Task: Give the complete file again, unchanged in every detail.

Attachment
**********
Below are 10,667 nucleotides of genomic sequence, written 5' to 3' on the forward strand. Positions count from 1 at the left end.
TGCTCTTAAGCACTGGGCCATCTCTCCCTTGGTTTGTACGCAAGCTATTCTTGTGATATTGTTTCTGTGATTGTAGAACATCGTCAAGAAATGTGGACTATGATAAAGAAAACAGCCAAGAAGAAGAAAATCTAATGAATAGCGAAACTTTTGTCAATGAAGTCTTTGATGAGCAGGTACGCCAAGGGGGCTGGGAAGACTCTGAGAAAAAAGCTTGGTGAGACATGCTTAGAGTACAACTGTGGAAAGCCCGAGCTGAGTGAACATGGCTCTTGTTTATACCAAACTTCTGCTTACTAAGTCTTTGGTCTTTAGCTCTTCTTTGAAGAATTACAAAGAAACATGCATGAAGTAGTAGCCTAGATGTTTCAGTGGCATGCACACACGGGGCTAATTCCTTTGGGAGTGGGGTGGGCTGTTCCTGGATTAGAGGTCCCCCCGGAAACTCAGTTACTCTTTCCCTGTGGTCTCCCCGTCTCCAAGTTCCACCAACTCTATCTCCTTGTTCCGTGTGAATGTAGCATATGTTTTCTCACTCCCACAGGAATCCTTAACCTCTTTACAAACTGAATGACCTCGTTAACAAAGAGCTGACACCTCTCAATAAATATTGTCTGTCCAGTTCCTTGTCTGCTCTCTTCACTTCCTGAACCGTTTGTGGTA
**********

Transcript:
Below are 10,667 nucleotides of genomic sequence, written 5' to 3' on the forward strand. Positions count from 1 at the left end.
TGCTCTTAAGCACTGGGCCATCTCTCCCTTGGTTTGTACGCAAGCTATTCTTGTGATATTGTTTCTGTGATTGTAGAACATCGTCAAGAAATGTGGACTATGATAAAGAAAACAGCCAAGAAGAAGAAAATCTAATGAATAGCGAAACTTTTGTCAATGAAGTCTTTGATGAGCAGGTACGCCAAGGGGGCTGGGAAGACTCTGAGAAAAAAGCTTGGTGAGACATGCTTAGAGTACAACTGTGGAAAGCCCGAGCTGAGTGAACATGGCTCTTGTTTATACCAAACTTCTGCTTACTAAGTCTTTGGTCTTTAGCTCTTCTTTGAAGAATTACAAAGAAACATGCATGAAGTAGTAGCCTAGATGTTTCAGTGGCATGCACACACGGGGCTAATTCCTTTGGGAGTGGGGTGGGCTGTTCCTGGATTAGAGGTCCCCCCGGAAACTCAGTTACTCTTTCCCTGTGGTCTCCCCGTCTCCAAGTTCCACCAACTCTATCTCCTTGTTCCGTGTGAATGTAGCATATGTTTTCTCACTCCCACAGGAATCCTTAACCTCTTTACAAACTGAATGACCTCGTTAACAAAGAGCTGACACCTCTCAATAAATATTGTCTGTCCAGTTCCTTGTCTGCTCTCTTCACTTCCTGAACCGTTTGTGGTA